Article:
In another example where a President of a manufacturing firm was hiring a Controller, we found that both of them outwardly showed they liked a structured work environment. Yet, they both wanted the flexibility to set their structure themselves and not have their schedule or tasks dictated by others. When a problem arose, they wanted the freedom to solve it in their own creative way, and not have someone else dictate how it should be solved. We helped them recognize how this similarity could also be a barrier when the President wanted to dictate how to solve challenges the Controller faced. Once they understood this, it enabled them to establish proper boundaries to meet each person's Needs while still meeting the needs of the business. Sometimes these subtle, but essential traits, can open up great discussion points and lead to opportunities to laugh at ourselves.
3. Align Responsibilities and Passions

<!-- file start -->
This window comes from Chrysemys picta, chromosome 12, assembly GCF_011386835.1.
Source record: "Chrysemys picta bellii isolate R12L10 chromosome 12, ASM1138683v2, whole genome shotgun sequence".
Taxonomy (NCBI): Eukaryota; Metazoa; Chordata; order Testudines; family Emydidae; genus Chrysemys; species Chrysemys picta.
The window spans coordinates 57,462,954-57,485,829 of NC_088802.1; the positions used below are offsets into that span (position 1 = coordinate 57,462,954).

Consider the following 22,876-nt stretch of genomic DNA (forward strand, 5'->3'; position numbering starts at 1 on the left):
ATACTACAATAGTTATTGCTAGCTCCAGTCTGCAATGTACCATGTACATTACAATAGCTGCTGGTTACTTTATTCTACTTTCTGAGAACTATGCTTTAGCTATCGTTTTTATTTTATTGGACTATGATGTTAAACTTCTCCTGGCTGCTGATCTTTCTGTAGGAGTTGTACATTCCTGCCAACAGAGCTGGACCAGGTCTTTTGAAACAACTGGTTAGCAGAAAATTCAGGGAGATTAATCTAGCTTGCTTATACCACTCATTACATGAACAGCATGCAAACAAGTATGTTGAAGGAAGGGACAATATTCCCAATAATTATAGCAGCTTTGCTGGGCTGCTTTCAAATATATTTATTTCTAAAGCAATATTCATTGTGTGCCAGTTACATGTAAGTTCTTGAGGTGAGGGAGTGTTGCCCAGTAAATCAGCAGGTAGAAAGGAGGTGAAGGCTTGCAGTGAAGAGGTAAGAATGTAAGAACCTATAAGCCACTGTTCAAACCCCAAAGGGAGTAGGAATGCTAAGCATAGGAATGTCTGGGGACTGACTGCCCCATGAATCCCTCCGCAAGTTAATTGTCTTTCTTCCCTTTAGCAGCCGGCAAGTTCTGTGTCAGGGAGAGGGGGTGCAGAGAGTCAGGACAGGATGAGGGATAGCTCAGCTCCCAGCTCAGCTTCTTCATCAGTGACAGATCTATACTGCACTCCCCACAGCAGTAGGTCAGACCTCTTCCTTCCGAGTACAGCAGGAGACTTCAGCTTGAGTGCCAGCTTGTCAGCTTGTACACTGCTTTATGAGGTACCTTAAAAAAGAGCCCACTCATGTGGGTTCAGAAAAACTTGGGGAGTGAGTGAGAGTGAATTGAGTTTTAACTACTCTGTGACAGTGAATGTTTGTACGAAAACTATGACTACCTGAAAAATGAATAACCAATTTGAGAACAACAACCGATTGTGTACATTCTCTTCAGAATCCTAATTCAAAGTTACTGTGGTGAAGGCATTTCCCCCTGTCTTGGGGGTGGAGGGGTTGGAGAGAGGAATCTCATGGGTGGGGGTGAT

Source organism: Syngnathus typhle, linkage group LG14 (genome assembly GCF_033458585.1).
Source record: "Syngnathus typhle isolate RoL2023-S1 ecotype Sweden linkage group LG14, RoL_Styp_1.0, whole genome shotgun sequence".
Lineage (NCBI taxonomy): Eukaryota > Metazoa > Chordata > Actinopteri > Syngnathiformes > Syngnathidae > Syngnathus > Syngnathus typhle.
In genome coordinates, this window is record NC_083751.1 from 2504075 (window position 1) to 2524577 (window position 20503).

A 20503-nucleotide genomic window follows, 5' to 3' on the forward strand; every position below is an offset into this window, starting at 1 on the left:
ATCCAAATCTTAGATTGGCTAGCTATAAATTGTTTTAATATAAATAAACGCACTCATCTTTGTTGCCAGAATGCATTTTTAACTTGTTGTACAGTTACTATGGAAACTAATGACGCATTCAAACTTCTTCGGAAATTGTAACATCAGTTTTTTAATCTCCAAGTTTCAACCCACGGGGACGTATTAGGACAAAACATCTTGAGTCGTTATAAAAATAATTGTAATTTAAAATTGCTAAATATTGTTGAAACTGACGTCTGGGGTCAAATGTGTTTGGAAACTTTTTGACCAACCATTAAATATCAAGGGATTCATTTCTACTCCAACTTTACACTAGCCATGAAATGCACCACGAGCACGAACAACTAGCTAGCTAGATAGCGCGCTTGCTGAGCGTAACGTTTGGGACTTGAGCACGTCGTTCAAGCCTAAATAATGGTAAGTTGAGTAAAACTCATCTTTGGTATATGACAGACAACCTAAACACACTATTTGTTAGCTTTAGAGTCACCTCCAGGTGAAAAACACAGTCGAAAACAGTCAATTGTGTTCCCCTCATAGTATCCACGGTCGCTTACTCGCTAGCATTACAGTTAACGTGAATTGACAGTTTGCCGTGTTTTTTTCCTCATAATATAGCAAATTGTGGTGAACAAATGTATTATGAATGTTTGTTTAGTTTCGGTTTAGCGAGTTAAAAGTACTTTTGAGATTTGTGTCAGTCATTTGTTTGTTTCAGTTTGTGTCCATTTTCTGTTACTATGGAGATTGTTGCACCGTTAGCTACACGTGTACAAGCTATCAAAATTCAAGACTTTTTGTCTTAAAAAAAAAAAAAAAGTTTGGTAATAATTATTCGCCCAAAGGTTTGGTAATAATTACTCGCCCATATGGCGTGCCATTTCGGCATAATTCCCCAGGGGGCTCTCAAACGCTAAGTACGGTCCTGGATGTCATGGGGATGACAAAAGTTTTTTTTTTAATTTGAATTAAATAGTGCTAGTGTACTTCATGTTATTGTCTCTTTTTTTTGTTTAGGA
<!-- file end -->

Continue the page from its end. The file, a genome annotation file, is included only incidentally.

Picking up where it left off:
Finally, reveal insights into an individual's passions. These areas include Numerical, Persuasive, Administrative, Musical, Technical, and others. This helps us identify activities in which a candidate might thrive or when you should 'outsource' a task to someone else who is more passionate about that area, such as administrative tasks. Managers can then focus on new employees on activities where they have their greatest passions, which will give them the best chance for success. Note, Interests do not mean someone is bad or good at something. Interests are how much a person enjoys an activity.